In elementary school, kids teased me all the time. They poked fun at me for all kinds of things. Then one day, that began to change.

I was in sixth grade and was on lunch break, sitting at my desk eating my sandwich. At one point, the teacher stepped out of the room, and one of the kids got up and walked towards me. I could tell by the way my classmates reacted that he was coming over to make fun of me.

“Just keep your head down and keep quiet,” I said to myself, “and eventually this guy will go away.”

As I sat there, hoping not to be noticed, the boy said, “Nice pants, Danny. I would have bought the same pair, but my penny rolled down the sewer.”

Back in my day, this was known as a “burn.” Kids tormented each other with these insults and everyone would laugh. “It’s okay, Danny. Just keep quiet, and he’ll go away,” I told myself. But instead, without even thinking, I said, “Why should it be a problem that your penny rolled down the sewer? Isn’t that where your family lives?”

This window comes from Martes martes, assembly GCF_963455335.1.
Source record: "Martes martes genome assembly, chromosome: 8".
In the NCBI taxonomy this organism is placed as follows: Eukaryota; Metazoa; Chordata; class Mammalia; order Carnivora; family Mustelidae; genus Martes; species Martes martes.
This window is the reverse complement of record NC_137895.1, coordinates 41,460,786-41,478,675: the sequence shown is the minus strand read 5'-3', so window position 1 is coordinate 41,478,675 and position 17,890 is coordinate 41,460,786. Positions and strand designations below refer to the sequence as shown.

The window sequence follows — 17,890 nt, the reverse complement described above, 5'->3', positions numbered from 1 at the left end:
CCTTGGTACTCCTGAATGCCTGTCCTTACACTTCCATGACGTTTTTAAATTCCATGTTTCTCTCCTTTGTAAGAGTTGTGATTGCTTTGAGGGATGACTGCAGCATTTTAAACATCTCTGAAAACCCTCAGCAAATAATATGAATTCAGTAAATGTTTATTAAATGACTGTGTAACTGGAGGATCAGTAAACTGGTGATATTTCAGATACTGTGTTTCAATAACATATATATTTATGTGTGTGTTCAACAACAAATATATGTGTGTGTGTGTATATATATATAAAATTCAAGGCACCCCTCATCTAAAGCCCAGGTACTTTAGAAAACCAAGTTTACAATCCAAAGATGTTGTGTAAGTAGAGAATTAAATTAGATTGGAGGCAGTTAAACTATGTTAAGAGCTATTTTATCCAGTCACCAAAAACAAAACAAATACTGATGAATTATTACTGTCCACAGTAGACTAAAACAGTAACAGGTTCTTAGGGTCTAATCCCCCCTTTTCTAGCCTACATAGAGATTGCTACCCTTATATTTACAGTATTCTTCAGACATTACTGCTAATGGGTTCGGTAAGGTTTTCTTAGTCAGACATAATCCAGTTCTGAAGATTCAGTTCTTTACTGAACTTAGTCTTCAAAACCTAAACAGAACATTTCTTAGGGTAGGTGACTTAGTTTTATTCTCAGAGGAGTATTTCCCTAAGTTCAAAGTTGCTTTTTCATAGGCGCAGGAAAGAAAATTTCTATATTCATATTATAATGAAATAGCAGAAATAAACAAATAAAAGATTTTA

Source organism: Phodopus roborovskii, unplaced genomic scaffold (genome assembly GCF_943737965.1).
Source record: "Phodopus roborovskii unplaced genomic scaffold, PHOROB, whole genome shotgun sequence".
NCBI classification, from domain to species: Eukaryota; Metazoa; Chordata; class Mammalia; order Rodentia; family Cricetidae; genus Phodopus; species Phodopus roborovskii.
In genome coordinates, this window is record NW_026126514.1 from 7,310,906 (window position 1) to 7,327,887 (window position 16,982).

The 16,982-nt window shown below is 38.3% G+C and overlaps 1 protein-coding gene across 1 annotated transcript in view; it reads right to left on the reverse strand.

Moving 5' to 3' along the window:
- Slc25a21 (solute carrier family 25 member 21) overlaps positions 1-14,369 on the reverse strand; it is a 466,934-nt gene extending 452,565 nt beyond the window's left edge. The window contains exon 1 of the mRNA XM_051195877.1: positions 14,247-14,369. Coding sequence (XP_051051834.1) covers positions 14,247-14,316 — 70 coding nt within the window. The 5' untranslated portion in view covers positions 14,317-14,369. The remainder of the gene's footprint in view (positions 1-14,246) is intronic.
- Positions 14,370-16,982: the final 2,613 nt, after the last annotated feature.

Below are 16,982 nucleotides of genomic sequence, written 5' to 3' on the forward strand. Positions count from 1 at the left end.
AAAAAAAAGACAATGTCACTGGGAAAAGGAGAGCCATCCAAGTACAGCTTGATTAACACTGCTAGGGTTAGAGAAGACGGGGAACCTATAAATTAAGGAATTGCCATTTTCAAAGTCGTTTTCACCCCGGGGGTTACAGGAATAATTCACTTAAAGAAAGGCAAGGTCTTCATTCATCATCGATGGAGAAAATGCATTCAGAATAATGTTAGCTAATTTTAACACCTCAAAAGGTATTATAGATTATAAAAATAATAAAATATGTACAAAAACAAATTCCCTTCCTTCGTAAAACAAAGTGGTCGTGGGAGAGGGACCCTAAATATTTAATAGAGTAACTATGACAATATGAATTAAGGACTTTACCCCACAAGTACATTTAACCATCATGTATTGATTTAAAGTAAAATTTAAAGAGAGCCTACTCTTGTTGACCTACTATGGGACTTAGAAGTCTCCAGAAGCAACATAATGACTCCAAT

Not only did I stun the boy and the class, but I stunned myself as well. “Where the hell did that come from?” I asked myself. I was generally friendly. Maybe I always had something I wanted to say, but when you go to school wearing a pair of pants your parents probably did buy for a penny, you keep a low profile. I had no idea I could communicate so effectively.